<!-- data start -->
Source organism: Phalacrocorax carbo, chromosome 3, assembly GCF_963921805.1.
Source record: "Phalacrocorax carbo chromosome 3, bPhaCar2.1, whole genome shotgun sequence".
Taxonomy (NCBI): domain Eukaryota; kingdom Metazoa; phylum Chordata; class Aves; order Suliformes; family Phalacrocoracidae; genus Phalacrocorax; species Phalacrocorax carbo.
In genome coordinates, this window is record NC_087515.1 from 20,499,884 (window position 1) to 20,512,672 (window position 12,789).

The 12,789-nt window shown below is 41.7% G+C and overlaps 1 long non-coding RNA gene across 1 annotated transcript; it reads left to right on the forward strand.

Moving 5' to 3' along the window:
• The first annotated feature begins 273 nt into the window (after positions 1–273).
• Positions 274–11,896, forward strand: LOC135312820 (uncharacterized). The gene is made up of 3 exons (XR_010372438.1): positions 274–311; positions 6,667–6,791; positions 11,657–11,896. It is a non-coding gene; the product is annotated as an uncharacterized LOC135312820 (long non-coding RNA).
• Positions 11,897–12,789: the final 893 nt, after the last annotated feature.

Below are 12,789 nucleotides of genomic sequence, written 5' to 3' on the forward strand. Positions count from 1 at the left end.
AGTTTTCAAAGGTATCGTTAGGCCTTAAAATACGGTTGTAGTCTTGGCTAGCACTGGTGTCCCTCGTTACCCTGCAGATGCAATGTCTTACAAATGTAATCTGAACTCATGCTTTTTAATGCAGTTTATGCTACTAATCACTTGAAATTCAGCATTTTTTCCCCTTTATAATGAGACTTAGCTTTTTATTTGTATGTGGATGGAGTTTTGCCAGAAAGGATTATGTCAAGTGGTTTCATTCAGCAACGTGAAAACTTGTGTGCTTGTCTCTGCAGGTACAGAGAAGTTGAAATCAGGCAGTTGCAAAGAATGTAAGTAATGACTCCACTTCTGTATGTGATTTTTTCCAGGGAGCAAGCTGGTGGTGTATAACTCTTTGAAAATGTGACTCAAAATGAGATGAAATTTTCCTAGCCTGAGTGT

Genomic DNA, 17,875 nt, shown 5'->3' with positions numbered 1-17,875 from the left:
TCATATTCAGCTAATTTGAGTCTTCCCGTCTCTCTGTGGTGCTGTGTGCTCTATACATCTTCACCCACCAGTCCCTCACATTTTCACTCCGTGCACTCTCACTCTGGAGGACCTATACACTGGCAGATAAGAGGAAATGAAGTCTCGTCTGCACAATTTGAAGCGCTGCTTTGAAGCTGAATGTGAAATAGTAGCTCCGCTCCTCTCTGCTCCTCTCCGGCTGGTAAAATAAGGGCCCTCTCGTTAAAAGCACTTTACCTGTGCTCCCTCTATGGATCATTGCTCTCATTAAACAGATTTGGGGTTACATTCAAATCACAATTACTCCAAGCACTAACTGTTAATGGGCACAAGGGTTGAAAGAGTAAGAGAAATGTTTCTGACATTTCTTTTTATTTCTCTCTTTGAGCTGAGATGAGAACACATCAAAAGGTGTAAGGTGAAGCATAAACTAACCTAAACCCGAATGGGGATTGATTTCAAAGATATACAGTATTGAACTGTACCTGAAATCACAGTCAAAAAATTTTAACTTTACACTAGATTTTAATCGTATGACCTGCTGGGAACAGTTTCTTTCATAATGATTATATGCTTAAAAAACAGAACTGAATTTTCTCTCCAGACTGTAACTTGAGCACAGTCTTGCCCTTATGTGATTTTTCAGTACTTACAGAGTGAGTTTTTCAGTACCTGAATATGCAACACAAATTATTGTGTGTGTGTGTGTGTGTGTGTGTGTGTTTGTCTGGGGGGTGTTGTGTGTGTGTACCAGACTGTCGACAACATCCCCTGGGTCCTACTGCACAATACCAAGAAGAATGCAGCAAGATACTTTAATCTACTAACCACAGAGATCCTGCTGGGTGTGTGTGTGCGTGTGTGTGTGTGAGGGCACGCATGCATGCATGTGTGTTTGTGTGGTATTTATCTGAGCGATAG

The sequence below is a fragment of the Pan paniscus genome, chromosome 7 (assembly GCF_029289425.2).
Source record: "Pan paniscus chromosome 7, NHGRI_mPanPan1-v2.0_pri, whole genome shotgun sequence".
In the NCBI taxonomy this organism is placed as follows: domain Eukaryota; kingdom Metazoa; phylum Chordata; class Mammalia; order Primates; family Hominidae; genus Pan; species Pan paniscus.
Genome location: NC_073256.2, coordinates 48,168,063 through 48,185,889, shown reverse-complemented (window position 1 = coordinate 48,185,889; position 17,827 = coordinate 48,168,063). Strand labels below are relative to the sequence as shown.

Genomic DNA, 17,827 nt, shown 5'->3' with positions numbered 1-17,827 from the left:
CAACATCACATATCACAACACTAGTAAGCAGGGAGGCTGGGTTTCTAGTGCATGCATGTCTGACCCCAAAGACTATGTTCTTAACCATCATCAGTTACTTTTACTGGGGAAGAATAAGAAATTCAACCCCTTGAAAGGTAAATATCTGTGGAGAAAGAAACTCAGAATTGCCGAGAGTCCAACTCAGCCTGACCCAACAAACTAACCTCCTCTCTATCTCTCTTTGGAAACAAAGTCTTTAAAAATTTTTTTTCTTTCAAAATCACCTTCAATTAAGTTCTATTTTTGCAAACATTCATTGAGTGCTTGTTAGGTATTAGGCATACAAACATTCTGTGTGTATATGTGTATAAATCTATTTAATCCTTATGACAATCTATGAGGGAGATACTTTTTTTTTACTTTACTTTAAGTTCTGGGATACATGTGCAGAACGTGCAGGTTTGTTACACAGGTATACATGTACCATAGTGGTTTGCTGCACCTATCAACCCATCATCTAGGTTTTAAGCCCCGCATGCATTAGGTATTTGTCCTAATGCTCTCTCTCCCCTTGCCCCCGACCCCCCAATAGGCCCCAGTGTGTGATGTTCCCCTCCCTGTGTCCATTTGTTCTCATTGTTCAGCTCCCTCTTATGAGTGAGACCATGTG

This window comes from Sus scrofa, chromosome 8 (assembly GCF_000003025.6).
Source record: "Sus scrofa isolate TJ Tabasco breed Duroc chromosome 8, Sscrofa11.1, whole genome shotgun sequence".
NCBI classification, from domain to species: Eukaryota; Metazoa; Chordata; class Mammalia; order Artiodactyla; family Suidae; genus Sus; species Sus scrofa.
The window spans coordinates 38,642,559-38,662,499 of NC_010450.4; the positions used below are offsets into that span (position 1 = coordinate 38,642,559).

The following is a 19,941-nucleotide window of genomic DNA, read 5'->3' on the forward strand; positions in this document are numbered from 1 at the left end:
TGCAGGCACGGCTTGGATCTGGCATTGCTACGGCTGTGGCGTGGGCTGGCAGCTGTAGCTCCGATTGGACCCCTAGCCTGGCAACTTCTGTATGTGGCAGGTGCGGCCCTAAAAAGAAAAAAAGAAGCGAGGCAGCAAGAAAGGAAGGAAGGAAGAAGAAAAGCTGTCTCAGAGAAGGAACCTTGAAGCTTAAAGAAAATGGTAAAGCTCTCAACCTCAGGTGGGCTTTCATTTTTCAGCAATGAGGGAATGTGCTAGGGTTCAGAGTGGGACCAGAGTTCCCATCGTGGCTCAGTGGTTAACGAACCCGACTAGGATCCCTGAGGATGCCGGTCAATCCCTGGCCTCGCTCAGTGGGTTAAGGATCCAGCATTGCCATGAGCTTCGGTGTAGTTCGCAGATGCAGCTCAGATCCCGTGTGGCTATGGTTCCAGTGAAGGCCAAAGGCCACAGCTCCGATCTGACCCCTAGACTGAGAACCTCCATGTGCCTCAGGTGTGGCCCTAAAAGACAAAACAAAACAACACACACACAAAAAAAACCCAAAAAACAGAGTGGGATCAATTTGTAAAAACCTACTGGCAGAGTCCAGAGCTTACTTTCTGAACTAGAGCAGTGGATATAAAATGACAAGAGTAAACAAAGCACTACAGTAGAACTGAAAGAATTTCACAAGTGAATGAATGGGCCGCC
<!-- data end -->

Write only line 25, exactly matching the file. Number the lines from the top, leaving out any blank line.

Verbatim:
TGCAGGCACGGCTTGGATCTGGCATTGCTACGGCTGTGGCGTGGGCTGGCAGCTGTAGCTCCGATTGGACCCCTAGCCTGGCAACTTCTGTATGTGGCAGGTGCGGCCCTAAAAAGAAAAAAAGAAGCGAGGCAGCAAGAAAGGAAGGAAGGAAGAAGAAAAGCTGTCTCAGAGAAGGAACCTTGAAGCTTAAAGAAAATGGTAAAGCTCTCAACCTCAGGTGGGCTTTCATTTTTCAGCAATGAGGGAATGTGCTAGGGTTCAGAGTGGGACCAGAGTTCCCATCGTGGCTCAGTGGTTAACGAACCCGACTAGGATCCCTGAGGATGCCGGTCAATCCCTGGCCTCGCTCAGTGGGTTAAGGATCCAGCATTGCCATGAGCTTCGGTGTAGTTCGCAGATGCAGCTCAGATCCCGTGTGGCTATGGTTCCAGTGAAGGCCAAAGGCCACAGCTCCGATCTGACCCCTAGACTGAGAACCTCCATGTGCCTCAGGTGTGGCCCTAAAAGACAAAACAAAACAACACACACACAAAAAAAACCCAAAAAACAGAGTGGGATCAATTTGTAAAAACCTACTGGCAGAGTCCAGAGCTTACTTTCTGAACTAGAGCAGTGGATATAAAATGACAAGAGTAAACAAAGCACTACAGTAGAACTGAAAGAATTTCACAAGTGAATGAATGGGCCGCC